That's really one of the cool things about ASP.NET 2.0: that ability to take your application offline. You will want to do that at many situations such as maintaining or updating your application which may take your application down, and users will get inconsistent responses like Server Error exception page; you should provide a consistent response while your application is not serving users. Also, you may need to take the application offline for other purposes such as releasing resource locks on a textual file or Microsoft Access / SQL Express database file, and while you may use some other ways to do that, using this way is the easiest and best, especially when you are hosting your application on a shared hosting provider. One of the situations that I have experienced before is that you may be hosting your application on a webfarm and you want to upload and test your updates on only one machine, it's advisable to take the server you are updating offline while keeping the other servers up and serving user requests; once you finish updating and testing the first server, you can get it back online and then take all other servers offline, update them, then turn them back online.
app_offline.htm Special File
The idea to take your application offline is so simple, you will just need to write one file with a special name app_offline.htm into your main application directory. Afterwards, your will application will stop to serve any upcoming requests and it will show the contents of the special app_offline.htm file to users. Note that this will not redirect users to that file; however the user will get the URL he requested in the browser's address bar while the content shown will be grabbed from app_offline.htm, so this will ensure the user that he is at the right location.
However, you have to take care of one interesting issue that Scott Guthrie blogged about before: you have to make sure that your app_offline.htm content is greater than 512 bytes. Otherwise the content will not be shown and the generic friendly message of IE6 will be shown to users, which may leave users unsure of whether the application is responding or not. You can work around this by just adding comments into this file. You can read more about this workaround at Scott's blog, App_Offline.htm and working around the "IE Friendly Errors" feature. Adding inline styles to your file will also fix the issue.
In this article, we will just have a readymade HTML file that contains the offline content you want to show to your users while the application is offline, and we'll provide a humble programmatic approach to take the application offline, by simply renaming this file to the special app_offline.htm file name, and the file name that will be renamed will be saved in web.config. While you can think of other ways to do this just like writing the file via FTP, or using Windows Explorer, in case you have access to the server, I think that's the best way as you will just hit one page before doing your updates and then the application will be down; on the other hand, there is no way to take the application offline except deleting or renaming the app_offline file, and you will not be able to do that programmatically because your application would be already dead at that time! You can do that pragmatically using another live application that has access rights to the first application folder. In this article, we'll rename the existing file to app_offline.htm and then to get the application back to life, we will just rename that file to a predefined file name.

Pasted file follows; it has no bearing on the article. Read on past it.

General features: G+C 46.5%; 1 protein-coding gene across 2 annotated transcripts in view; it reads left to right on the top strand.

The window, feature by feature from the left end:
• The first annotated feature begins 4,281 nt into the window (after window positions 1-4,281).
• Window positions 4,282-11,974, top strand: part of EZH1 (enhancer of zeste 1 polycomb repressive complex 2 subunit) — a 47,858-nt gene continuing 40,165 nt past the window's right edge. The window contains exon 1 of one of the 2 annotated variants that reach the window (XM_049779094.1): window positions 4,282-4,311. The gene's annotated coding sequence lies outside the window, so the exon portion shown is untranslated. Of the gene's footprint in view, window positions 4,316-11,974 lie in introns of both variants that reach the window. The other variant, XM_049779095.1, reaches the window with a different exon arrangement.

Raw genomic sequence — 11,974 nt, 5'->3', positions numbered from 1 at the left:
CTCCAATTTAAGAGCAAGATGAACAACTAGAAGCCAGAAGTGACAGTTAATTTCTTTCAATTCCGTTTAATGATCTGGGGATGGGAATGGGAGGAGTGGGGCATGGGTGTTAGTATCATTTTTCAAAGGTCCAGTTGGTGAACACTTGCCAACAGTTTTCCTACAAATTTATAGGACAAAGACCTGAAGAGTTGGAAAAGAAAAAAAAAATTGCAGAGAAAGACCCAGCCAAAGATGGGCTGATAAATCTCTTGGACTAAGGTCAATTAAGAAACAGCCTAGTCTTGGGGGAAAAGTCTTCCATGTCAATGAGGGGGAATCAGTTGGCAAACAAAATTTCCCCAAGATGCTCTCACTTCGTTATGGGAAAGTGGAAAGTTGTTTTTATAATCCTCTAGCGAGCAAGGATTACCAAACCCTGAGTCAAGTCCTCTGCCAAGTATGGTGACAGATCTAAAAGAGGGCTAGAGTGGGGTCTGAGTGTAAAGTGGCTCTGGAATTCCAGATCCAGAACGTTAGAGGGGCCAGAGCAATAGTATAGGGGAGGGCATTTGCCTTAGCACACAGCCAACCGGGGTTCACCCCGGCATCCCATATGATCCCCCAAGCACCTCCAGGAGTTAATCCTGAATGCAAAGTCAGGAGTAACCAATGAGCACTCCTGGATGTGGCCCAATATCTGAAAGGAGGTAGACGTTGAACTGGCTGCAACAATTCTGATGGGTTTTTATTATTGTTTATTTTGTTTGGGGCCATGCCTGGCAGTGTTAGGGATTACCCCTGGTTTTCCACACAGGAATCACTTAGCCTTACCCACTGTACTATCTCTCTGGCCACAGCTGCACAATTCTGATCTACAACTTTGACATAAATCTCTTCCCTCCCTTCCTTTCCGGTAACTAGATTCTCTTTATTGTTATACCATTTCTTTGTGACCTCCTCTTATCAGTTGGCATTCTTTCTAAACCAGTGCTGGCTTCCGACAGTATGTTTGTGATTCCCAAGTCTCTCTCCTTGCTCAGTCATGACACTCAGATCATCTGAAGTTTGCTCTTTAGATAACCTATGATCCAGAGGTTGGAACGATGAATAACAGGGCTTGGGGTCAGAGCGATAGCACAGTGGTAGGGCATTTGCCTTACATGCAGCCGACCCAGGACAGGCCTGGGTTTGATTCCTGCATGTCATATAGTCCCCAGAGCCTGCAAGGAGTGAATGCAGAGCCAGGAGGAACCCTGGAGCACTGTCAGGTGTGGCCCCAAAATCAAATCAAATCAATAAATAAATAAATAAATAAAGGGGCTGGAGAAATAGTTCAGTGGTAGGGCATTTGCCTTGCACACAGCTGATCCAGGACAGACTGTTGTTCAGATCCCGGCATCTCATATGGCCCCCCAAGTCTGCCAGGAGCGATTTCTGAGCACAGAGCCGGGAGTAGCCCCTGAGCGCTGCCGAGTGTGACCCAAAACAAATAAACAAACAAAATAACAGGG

This webpage contains the code that will rename the HTML file, and the name of that HTML file will be contained in web.config. I added a server-side code block in the same SetOffline.aspx page to keep things compact; however, you can save the page logic into a code-behind file; the page markup is empty, and here is the C# code for the SetOffline.aspx page:
private string offlineContentFilename, offlineContentFilePhysicalPath,
protected void Page_Load(object sender, EventArgs e)
+ "\\" + "app_offline.htm";
private void TakeApplicationOffline()
Response.Write("Application has been turned OFF successfully," +
"all upcoming requests will direct users to offline content page.");
" doesn't exist, please make sure the file exists and try again!");
catch (Exception fileException)
The code is self-descriptive; it's just reading the offline content file name and composes the app_offline.htm file physical path, then renames the first file to app_offline.htm. Then you can simply take that page and copy it to your application and add a key to web.config with key value
OfflinePageContentPath. Set the value to the file that contains the offline content you want to show when the application is offline. Also, you should make sure that the user has enough rights to take the application offline.
Now, try to browse to any page under your application and you will get the HTML content contained in app_offline.htm, and all upcoming requests will just get this content. After you finish your update, just rename app_offline to the same file name contained in web.config, and your application will come back to life.
That's a simple way to manage the app_offline new feature, and you could do that manually if you prefer, but this method makes things more manageable. Also, you can change the
TakeApplicationOffline method to copy the file contents instead of renaming the file, and then you can simply delete app_offline.htm; this will give you the same results.